Saharan Dust is forecast to dominate the tropical Atlantic, the Caribbean and the Gulf of Mexico into next week, at least. So no significant development in the “real” tropics is expected.
A couple of moisture surges are forecast to force their way through the dust. One should arrive in South Florida over the weekend, and another around the middle to end of next week, but those will just add some thunderstorms to the forecast.
So far, Hurricane Season 2020 has been all about non-tropical systems becoming tropical enough to become a depression, and then they get strong enough to get a name. We’re up to a record-breaking 5 storms so far, and this week we’re trying for number 6.
An area of low-pressure is trying to consolidate over the warm ocean waters east of the Carolinas. A dip in the jet stream is coming along to lift the system and its tropical moisture north along the Mid-Atlantic and Northeast coast into New England.
The ocean water is unusually warm off the Jersey Shore and southern Long Island this year, so there may be enough fuel for the system to attain some tropical characteristics, where it is getting at least some of its strength from the warm ocean water. If it does that, and winds in the circulation are at least 40 mph, it will be named Fay.
The main threat appears to be from the heavy tropical rain, which may cause local flooding. Gusty winds will likely accompany the squalls.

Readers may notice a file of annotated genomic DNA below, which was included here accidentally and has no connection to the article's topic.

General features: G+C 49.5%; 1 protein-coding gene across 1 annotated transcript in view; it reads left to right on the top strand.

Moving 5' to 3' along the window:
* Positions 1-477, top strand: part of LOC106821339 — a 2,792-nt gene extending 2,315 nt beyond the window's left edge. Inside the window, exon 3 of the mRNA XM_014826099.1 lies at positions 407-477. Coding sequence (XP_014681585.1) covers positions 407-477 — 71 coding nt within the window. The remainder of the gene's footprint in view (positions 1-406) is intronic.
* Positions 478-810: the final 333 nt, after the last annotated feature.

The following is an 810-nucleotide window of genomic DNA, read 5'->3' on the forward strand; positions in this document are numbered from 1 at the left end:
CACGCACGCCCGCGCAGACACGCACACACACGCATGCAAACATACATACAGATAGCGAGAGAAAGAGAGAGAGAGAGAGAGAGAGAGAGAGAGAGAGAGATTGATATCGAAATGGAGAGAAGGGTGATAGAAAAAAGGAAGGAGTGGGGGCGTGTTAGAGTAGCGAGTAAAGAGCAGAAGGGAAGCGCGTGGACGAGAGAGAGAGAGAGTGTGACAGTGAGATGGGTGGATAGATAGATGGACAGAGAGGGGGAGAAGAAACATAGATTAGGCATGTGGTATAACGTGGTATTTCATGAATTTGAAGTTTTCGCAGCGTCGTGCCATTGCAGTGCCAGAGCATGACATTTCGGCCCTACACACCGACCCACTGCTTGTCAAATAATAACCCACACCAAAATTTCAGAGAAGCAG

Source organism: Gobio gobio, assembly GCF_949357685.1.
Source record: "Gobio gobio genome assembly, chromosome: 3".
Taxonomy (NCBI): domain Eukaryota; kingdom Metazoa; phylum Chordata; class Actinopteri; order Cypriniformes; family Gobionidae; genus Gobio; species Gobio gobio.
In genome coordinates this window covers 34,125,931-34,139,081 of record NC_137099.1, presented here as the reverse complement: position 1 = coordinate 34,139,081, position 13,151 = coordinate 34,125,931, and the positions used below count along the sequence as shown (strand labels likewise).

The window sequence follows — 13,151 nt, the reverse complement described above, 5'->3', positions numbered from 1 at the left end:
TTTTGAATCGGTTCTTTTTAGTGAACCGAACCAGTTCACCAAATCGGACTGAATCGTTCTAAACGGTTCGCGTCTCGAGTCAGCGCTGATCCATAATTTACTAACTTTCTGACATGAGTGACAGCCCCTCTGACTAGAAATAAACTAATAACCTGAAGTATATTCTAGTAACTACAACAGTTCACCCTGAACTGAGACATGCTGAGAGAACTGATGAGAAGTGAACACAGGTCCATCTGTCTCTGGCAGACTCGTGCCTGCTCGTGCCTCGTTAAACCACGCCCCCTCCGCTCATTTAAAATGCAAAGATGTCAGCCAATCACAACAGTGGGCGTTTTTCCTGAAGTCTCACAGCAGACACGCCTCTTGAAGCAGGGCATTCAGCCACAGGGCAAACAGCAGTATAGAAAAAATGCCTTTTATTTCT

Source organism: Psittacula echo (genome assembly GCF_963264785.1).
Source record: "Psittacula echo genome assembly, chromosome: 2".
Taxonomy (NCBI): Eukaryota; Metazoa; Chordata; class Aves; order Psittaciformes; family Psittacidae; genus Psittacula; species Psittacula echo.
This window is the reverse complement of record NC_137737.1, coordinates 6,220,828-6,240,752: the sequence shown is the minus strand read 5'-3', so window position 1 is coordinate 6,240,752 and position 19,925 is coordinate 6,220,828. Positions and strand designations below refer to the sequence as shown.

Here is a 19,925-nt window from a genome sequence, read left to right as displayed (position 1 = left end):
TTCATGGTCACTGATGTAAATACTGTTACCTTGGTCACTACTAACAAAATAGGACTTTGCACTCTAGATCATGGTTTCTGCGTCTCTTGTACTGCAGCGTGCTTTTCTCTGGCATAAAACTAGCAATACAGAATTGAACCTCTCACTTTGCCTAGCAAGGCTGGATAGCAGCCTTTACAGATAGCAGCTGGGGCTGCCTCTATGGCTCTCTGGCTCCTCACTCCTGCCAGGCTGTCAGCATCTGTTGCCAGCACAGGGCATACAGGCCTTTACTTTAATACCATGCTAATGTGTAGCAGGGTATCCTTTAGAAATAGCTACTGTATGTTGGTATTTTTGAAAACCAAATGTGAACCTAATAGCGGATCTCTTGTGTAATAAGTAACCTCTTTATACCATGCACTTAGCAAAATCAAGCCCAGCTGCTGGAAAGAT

The exact track and strength of the system when it gets near the New Jersey/New York area are unclear. The circulation is still broad, and the gusty winds and heavy rain are on the east side – the offshore side – of the system. If the center hugs the Jersey Shore and the system consolidates, heavy tropical rain and gusty wind will affect the whole region. If it is a bit farther offshore, or the circulation stays broad, the worst weather will be farther east, but likely still affect parts of Long Island and New England.
On the current schedule, the worst of the weather will affect New Jersey and southeastern New York through the day tomorrow (Friday) into early Saturday, and New England late tomorrow into the weekend. Because we don’t know exactly what the worst will be yet, residents in the path should stay informed.
We are working under the adage that forecasts for poorly developed systems are more often subject to change. Stay aware!
The National Hurricane Center has issued the Key Messages below related to the developing system: